MNCs may desire a country where it is likely to generate enough future cash flow to cover
dividend---The stock of some US based MNCs are widely traded on numerous stock exchange
of the world.
Features: a. Efficiently direct capital to productive uses b. Financing can be direct or indirect
c. Promote efficiency and productive investment.

(Q) Instruments in International Financial Market

1. Euro Loans/Credit: a. A market where financial banking institutions provide banking
services denominated in foreign currencies. They may accept deposits and provide loans. Loans
provided in this market are medium term loans. b. Euro credit market comprises banks that
accept deposits and provide loans in large denominations and in a variety of currencies. c. Euro
credits are provided mostly without any collateral security but the emphasis is on the credit
rating of the borrower. d. Revolving Credit: A limit is fixed for a borrower and he can draw
whenever he needs and interest will be levied only on the amount withdrawn. For unutilised
portion, a commitment fee may be charged. e. Term Credit: The credit is extended for a
specified term like 3 years; Euro credits are extended generally for a period of 5 to 8 years. In
some cases, it may go upto 15 years. f. The credits are generally extended in US Dollar but
other currencies are also used for lending.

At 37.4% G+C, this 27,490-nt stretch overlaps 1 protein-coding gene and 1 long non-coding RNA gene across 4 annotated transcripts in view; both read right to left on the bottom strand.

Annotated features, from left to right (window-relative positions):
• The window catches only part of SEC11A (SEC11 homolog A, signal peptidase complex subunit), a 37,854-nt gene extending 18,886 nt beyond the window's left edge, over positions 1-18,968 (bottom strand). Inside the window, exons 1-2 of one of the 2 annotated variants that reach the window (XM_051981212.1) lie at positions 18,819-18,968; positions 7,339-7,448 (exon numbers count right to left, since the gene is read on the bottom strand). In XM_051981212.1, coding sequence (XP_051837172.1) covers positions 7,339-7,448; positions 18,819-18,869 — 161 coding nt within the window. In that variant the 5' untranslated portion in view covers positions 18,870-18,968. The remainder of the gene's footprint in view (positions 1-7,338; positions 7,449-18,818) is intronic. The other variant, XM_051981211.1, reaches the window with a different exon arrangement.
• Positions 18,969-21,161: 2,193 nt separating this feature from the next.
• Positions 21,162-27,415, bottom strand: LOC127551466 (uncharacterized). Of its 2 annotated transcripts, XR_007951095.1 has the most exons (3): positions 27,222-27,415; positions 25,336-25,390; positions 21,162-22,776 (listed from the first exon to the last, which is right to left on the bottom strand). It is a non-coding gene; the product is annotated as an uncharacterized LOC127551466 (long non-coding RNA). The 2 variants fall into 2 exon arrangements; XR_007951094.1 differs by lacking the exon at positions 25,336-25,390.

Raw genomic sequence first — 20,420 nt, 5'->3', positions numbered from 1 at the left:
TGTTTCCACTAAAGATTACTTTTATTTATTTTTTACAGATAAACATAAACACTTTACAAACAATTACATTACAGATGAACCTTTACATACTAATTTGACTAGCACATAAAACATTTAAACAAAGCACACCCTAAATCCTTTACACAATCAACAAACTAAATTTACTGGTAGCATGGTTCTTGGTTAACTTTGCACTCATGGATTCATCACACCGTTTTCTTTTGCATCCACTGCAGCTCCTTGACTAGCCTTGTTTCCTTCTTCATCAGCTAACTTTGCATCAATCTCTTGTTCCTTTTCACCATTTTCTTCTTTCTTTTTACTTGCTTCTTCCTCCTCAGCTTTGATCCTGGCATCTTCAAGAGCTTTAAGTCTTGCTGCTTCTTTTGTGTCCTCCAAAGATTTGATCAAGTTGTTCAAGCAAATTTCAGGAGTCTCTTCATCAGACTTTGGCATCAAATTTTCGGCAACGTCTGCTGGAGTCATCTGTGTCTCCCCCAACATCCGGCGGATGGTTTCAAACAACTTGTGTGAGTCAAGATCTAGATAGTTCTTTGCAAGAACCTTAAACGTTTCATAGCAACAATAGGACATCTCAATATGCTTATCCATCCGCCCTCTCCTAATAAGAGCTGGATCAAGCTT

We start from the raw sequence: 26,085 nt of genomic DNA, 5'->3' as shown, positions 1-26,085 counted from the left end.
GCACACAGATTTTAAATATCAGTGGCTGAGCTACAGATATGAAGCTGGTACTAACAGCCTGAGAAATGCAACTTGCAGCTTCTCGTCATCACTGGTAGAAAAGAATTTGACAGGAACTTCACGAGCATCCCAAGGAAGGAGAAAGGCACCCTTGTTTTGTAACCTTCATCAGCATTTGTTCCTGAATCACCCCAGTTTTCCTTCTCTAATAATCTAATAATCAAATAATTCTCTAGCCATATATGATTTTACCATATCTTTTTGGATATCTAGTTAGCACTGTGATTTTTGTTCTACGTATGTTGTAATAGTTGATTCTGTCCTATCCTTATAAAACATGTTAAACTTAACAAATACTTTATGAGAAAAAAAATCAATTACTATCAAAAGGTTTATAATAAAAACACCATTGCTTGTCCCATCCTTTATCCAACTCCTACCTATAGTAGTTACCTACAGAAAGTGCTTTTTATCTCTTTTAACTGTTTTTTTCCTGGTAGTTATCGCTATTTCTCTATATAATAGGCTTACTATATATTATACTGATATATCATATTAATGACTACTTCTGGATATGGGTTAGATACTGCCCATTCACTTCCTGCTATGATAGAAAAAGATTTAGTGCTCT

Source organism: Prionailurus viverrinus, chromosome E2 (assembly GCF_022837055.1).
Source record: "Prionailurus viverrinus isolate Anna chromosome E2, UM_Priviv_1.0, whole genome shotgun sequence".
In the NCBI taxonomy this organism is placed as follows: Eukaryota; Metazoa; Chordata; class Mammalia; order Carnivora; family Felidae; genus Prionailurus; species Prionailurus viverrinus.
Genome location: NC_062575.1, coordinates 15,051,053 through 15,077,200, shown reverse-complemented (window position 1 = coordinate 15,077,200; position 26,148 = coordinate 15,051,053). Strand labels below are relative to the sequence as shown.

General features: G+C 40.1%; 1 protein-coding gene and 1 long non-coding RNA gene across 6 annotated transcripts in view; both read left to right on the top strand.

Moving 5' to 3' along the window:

Features of Euro Loans/Credits: i. 80 % of the Euro-Debts is made in USD and the second
currency is Pound Sterling ii. Most of the Syndicated debts are of the order of $50m and the
upper limit is >=$5b iii. Maturity period may be 5 to 20 years and reimbursement of the loan
may take place at one time or several instalments. iv. The interest rates are variable and
renewable every six months, fixed with reference to LIBOR. The LIBOR is the rate of money
market applicable to short term credits among the banks of London. The reference rate can be
equally PIBOR at Paris and FIBOR at Frankfurt etc. It is revised regularly.
Participants in Euro Credit Market: Euro Banks, American, Japanese, British, Swiss,
French, German, JP Morgan, Citicorp, National Bank of Chicago, Barclays Bank etc.
2. Euro Commercial Papers: a. ECP is issued only by those companies that possess a high
degree of rating. The ECP route for raising funds is normally investor-driven. b. ECP is issued
outside the country in the currency in which it is denominated. Most of the ECPs are
denominated in US Dollars. c. ECPs face minimal documentation.